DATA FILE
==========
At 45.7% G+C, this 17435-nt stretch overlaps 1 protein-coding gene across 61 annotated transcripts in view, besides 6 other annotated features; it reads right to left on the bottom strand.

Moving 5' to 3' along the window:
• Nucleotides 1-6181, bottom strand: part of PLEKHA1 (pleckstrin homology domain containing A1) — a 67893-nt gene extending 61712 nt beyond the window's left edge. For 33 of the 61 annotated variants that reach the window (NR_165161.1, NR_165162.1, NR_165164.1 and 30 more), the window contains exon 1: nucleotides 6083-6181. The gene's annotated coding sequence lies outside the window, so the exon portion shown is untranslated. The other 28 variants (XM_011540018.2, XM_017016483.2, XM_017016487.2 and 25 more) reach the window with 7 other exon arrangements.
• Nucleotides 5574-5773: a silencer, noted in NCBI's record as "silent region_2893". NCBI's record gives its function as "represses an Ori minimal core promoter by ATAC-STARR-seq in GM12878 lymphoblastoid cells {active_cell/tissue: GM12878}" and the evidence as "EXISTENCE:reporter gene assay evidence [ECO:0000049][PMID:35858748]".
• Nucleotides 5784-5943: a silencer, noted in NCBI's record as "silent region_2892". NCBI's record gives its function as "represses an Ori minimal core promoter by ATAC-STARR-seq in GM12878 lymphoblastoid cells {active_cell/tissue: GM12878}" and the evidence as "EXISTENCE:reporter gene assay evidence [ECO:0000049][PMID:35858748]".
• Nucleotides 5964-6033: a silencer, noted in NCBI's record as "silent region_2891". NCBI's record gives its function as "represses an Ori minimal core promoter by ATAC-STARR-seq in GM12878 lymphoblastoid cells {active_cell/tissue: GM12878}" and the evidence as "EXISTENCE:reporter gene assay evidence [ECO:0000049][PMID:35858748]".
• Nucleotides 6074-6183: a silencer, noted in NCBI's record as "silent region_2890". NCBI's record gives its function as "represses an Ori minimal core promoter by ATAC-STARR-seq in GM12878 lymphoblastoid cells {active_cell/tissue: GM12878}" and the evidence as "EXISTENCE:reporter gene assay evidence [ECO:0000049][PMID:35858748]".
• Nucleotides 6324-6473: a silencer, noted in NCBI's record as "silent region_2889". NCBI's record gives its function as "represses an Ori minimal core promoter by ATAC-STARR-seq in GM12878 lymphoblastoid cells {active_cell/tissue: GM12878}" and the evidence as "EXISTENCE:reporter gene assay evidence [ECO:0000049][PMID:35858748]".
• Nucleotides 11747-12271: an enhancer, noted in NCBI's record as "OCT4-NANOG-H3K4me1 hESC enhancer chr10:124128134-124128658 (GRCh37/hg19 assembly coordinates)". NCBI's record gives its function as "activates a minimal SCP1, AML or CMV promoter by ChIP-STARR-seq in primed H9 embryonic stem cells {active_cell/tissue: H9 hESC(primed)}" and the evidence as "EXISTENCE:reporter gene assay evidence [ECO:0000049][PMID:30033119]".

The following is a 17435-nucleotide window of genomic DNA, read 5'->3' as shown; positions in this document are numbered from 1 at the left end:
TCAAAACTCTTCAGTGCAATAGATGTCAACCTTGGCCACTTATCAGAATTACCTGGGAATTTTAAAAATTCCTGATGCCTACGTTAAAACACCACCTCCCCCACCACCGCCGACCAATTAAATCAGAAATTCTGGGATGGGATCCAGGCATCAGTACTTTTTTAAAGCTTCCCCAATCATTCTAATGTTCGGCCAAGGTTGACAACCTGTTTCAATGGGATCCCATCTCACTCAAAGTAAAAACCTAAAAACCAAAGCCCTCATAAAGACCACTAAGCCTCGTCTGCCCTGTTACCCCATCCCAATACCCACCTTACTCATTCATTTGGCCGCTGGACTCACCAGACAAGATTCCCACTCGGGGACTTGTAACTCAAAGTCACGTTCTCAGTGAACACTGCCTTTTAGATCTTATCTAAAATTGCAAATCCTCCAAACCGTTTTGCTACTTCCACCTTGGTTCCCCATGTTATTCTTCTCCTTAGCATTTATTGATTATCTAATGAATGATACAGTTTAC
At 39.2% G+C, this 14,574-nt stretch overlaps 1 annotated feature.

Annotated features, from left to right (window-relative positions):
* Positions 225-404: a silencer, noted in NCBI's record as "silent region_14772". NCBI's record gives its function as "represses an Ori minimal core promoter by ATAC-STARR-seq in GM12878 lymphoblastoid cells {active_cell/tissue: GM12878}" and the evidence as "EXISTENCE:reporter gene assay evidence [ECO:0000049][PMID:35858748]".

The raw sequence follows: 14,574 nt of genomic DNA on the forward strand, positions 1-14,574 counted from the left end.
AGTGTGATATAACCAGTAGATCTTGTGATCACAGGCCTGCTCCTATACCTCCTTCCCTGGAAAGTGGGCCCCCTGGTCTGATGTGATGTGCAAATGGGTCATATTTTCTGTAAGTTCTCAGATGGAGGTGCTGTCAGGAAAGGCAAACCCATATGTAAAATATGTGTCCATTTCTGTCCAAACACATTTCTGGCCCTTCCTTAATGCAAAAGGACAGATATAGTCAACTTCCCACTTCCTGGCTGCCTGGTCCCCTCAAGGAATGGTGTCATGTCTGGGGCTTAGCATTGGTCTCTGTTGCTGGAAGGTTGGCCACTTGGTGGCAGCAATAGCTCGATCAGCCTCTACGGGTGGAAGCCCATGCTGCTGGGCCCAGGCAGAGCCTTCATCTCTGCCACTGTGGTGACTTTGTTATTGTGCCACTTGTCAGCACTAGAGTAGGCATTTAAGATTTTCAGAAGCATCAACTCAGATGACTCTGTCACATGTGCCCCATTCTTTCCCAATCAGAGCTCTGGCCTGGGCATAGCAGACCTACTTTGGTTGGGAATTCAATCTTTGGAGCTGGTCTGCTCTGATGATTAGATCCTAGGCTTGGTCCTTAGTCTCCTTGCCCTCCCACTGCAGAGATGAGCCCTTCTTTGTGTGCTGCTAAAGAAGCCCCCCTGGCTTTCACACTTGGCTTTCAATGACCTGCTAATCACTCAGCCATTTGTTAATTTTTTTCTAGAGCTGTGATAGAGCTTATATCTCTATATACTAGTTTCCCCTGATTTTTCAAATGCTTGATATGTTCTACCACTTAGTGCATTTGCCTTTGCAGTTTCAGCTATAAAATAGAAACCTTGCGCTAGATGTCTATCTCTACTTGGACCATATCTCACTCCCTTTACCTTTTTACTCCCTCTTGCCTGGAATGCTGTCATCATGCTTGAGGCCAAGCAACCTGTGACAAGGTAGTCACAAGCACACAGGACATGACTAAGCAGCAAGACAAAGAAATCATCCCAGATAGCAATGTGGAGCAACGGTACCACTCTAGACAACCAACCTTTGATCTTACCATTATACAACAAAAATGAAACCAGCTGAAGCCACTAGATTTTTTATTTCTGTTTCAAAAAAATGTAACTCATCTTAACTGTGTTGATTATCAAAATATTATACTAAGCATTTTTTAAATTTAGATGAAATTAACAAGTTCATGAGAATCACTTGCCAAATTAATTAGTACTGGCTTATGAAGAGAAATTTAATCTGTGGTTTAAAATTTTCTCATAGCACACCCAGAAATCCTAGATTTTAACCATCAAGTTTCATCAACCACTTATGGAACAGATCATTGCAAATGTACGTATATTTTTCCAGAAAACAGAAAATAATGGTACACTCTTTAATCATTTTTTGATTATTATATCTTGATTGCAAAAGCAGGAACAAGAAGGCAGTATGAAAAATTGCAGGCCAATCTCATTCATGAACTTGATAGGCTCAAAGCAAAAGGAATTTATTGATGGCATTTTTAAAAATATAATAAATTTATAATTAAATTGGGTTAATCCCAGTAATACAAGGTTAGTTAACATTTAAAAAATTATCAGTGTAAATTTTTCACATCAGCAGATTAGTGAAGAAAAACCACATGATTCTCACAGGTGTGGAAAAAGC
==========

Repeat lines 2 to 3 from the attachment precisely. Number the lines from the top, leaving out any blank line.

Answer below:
Moving 5' to 3' along the window:
• Nucleotides 1-6181, bottom strand: part of PLEKHA1 (pleckstrin homology domain containing A1) — a 67893-nt gene extending 61712 nt beyond the window's left edge. For 33 of the 61 annotated variants that reach the window (NR_165161.1, NR_165162.1, NR_165164.1 and 30 more), the window contains exon 1: nucleotides 6083-6181. The gene's annotated coding sequence lies outside the window, so the exon portion shown is untranslated. The other 28 variants (XM_011540018.2, XM_017016483.2, XM_017016487.2 and 25 more) reach the window with 7 other exon arrangements.